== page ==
Praises have been sung and we have all heard too terribly well about Inaki Aizpitarte and his Chateaubriand, the best of France according to The World’s 50 Best Restaurants List, for its innovative, tremendously reasonably priced, ever-changing tasting menu. The thing is, when I was there, I only found my menu of that day hit-and-miss and left nowhere near the edge of satisfaction..
Le Dauphin, neighbour to Le Chateaubriand, is Inaki’s second addition into Paris’s booming “bistronomique” scene. It follows the formula not otherworldly from its brother restaurant. Innovative dishes, jovial ambiance, and no website. The only difference is that Inaki scrapes off the tasting menu format and institutes a tapas dining menu of over 30 dishes, excluding cured meat and cheese options. The price per dish fluctuates between €6 and €20, with the average being €11-14.
The place looks a quirky coupling of wooden tables, granite floor, a lot of mirrors and stark white fluorescent lights. There is an island of wine bar in the middle and an ad hoc wine glass chandelier. Booking at Le Dauphin is, of course, essential but the reservation line isn’t so much a pain in the arse. You can call all day, as opposed to Le Chateaubriand’s line only taking calls from 12-2pm. Walking in after 9pm is also possible, and you can sit+eat at the bar.
A meal of no boundary!
This tapas bar format means liberty. (A lot of it).
I ordered some few dishes, topped up my meal with some more, and more. Food can land on the table as one dish at a time or all at once, depending on the kitchen. (I rearranged the sequence below in order of what I think it should be).
Oursins, Navet & Citron Caviar (€13) was a dish to behold. This was a chilled broth of lemon carpaccio, pickled radish and sea urchins. Very clean and refreshing taste that merited from an acute layering of acidity. The subtle sea aroma from curd-y urchins was pleasantly juxtaposed by seaweed dust and sea purslane. Ravioli Grilles (€6) was delicious gyoza with a twist of shallot & red wine vinegar dipping sauce. The casing was expertly done – delectably chewy and crispy – while the filling oozed very well thymed meaty-ness. St Jacques & Panais (€16) was one of the most memorable dishes of the evening. Here two succulent scallops surfing on a wave of sweet parsnip puree were seared to heavenly crispy-ness on one side while the other was left raw and naturally, exuberantly silky. The pickled turnip discs added zingy pleasantness and the parsnip crisps bitefuls of mild medicinal bitter taste.
Poireaux, Oignons & Oeufs de Truite (€10) featured charred leeks and perfuming onions. The latter was slow-cooked for an intensely sweet and moreish effect. Trout roe provided accidental pearls of fishy salty-ness. That said, it’s not one of the most rave-worthy dish of the evening. Risotto a l’Encre (€11), however, was the quintessence of luxurious comfort. In this dense and glossy pool of squid ink, the al dente rice grains did not float or sink, but were suspended in between the surface and the bottom. The cheese-infused ink had miraculous consistency to do just that. The taste was rich and sublime, but more liquidified than its Spanish counterpart of Arroz Negro. I could lick this bowl clean over and over and over and over and over again!!!!! Marquereau, Persil & moules (€11) was, by no means, less impressive. The fillet of mackerel was pan fried for an exceptional crisp and served minimalistically with parsley puree and watercress. Grassy herb sauce lubed up the oily, nicely salted fish and implemented flavours not short of being explosive and cleansing. Good acidity from the pickled radish, and the perfectly poached molluscs injected an oceanic scent to the dish.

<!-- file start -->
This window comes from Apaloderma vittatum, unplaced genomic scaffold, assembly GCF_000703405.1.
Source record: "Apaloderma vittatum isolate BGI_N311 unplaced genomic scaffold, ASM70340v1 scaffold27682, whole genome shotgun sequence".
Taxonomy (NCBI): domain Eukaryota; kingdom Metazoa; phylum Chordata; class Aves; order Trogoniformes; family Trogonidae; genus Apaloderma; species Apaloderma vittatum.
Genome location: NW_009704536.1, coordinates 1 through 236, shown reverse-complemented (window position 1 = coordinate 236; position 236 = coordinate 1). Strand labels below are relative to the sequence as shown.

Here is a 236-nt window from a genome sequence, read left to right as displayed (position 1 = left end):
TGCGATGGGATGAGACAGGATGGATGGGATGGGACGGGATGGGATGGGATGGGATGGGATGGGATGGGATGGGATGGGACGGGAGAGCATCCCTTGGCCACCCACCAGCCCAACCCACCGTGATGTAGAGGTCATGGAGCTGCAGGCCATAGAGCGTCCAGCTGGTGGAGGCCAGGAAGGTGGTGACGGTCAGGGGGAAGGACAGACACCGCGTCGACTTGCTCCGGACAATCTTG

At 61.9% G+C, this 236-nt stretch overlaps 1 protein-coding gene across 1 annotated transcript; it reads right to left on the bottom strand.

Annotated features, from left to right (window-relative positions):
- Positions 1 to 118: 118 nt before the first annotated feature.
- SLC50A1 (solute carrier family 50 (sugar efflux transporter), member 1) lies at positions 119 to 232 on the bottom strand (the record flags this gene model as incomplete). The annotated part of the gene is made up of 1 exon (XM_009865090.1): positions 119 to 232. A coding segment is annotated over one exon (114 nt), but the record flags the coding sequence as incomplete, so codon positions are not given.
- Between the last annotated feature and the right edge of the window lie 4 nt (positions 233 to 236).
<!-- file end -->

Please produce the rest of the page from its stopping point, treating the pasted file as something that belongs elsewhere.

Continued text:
(Half way to my finishing line of writing this post. I can’t believe I had eaten this much!!!)
Demi Pigeon de Paul Renault, Coing & Figues (€14) arrived with a crispy skin but still blood-leaking pink. Game-y, very game-y. The pairing of sharp quince and mellow sweetness from roasted figs was a touch of genuine uniqueness. “Paul Renault” referred back to the farmer who bred the bird (and I can assure you he did a bloody good job at that). That said, my preference went directly to Wagyu, Aubergine Fumee (€15). The majestic beef was just seared. Just! One bite into this led to carnivourous robustness., which the very, very smoky aubergine and the rich dehydrated black olive powder worked to intensify. And to balance this off, there were rings of grilled sweet red onions. Simply gorgeous…
Glace au Lait Ribot (€5) was translated into fermented milk ice cream. The flavour, however, was mild, like a smooth paste of non-fat yogurt ice cream. Big peppery kicks from olive oil. I liked Tarte aux Fruits Rouges (€8) more. The crusty biscuit played a boat for fresh raspberries and strawberries and spiky Italian meringue. Vibrant and expertly assembled flavours. There was a note of lavender in the background, too.
<3 <3 <3
I had 10 dishes at Le Dauphin, all of which delivered. The evening felt unrestrained (unlike at Le Chateaubriand), and the place got more bustling at night break. Le Dauphin is seriously where I don’t have to take myself too seriously, when I know and can rest assured that the food I eat is taken absolutely seriously. While I wouldn’t make so bold a statement that this was one of the best meals in my life, it was, along with L’ Arpege, the best and most exciting meal I had in Paris. The bill wasn’t as explosive as the flavours. €100 including a glass of wine and a bottle of water seems a fair price for such a big meal, high quality ingredients and innovations.
My head rating says, “10 out of 10″.
My heart rating says, “10 out of 10″.
131 Avenue Parmentier
Tel. +331 55 28 78 88